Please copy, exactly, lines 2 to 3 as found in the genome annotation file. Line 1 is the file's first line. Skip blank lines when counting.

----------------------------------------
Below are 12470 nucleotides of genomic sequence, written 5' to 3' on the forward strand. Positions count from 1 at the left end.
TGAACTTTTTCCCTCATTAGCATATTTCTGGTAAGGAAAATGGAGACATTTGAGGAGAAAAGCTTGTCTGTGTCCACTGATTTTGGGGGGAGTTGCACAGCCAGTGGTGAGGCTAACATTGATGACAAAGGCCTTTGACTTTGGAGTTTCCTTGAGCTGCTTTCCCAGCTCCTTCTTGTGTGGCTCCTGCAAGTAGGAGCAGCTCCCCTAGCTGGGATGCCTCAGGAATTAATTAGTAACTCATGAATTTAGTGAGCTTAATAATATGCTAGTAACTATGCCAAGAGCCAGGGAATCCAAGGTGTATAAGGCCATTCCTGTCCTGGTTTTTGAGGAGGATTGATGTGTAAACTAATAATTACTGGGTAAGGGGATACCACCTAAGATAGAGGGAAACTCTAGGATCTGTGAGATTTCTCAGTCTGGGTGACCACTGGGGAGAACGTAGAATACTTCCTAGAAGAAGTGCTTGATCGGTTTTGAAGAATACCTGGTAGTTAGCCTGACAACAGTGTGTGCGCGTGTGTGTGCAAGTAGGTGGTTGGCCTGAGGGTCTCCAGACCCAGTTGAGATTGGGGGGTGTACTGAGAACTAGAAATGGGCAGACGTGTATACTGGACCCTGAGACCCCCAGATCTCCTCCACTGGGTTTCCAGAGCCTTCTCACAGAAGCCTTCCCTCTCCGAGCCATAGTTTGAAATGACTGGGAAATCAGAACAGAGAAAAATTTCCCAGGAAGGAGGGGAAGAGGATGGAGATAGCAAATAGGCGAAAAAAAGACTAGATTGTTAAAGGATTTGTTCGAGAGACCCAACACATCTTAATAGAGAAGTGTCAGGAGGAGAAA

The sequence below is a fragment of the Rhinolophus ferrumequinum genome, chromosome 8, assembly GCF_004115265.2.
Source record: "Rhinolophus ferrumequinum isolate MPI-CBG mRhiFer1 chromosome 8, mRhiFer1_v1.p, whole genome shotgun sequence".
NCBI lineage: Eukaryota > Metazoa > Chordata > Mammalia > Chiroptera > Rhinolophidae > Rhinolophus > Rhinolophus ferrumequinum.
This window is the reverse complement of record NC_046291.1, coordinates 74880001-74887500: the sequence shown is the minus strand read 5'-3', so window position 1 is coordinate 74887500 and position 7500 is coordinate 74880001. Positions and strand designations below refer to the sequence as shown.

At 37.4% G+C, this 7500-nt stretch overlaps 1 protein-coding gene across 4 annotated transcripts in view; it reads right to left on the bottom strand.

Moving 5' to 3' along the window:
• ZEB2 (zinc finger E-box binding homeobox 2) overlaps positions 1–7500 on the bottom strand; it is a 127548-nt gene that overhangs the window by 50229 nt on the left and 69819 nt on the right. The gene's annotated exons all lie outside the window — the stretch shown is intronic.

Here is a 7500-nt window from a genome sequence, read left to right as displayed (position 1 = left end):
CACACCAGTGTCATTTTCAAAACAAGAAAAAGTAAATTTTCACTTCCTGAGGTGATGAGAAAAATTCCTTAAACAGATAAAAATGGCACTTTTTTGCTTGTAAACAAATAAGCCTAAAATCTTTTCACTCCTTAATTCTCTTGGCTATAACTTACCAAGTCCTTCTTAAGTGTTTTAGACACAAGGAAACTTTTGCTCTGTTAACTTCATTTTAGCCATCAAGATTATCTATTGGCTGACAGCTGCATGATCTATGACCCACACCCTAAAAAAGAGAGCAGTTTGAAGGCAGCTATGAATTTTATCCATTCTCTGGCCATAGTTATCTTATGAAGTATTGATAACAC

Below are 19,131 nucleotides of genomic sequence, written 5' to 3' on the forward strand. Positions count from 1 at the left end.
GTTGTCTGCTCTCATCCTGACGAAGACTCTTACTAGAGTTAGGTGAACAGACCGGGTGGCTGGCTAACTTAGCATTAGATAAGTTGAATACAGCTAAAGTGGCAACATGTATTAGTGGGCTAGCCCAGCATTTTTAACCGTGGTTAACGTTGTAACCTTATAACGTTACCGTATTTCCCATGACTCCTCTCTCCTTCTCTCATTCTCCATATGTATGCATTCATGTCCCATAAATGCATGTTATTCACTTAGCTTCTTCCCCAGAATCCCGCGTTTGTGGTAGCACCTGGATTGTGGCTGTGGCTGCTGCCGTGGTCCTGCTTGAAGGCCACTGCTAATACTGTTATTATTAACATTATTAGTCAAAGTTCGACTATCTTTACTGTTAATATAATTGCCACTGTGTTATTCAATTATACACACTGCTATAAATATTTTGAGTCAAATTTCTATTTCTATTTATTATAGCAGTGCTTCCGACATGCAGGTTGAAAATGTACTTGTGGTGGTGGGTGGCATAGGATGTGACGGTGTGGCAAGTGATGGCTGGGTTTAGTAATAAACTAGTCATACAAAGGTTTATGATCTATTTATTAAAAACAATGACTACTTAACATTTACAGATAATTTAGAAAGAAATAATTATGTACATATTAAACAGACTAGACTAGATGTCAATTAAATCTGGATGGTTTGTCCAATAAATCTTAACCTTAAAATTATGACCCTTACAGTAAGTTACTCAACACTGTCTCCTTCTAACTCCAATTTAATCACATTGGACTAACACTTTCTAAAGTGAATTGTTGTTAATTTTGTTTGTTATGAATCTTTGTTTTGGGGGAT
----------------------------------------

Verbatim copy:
TGAACTTTTTCCCTCATTAGCATATTTCTGGTAAGGAAAATGGAGACATTTGAGGAGAAAAGCTTGTCTGTGTCCACTGATTTTGGGGGGAGTTGCACAGCCAGTGGTGAGGCTAACATTGATGACAAAGGCCTTTGACTTTGGAGTTTCCTTGAGCTGCTTTCCCAGCTCCTTCTTGTGTGGCTCCTGCAAGTAGGAGCAGCTCCCCTAGCTGGGATGCCTCAGGAATTAATTAGTAACTCATGAATTTAGTGAGCTTAATAATATGCTAGTAACTATGCCAAGAGCCAGGGAATCCAAGGTGTATAAGGCCATTCCTGTCCTGGTTTTTGAGGAGGATTGATGTGTAAACTAATAATTACTGGGTAAGGGGATACCACCTAAGATAGAGGGAAACTCTAGGATCTGTGAGATTTCTCAGTCTGGGTGACCACTGGGGAGAACGTAGAATACTTCCTAGAAGAAGTGCTTGATCGGTTTTGAAGAATACCTGGTAGTTAGCCTGACAACAGTGTGTGCGCGTGTGTGTGCAAGTAGGTGGTTGGCCTGAGGGTCTCCAGACCCAGTTGAGATTGGGGGGTGTACTGAGAACTAGAAATGGGCAGACGTGTATACTGGACCCTGAGACCCCCAGATCTCCTCCACTGGGTTTCCAGAGCCTTCTCACAGAAGCCTTCCCTCTCCGAGCCATAGTTTGAAATGACTGGGAAATCAGAACAGAGAAAAATTTCCCAGGAAGGAGGGGAAGAGGATGGAGATAGCAAATAGGCGAAAAAAAGACTAGATTGTTAAAGGATTTGTTCGAGAGACCCAACACATCTTAATAGAGAAGTGTCAGGAGGAGAAA

The sequence below is a fragment of the Rhinolophus ferrumequinum genome, chromosome 8, assembly GCF_004115265.2.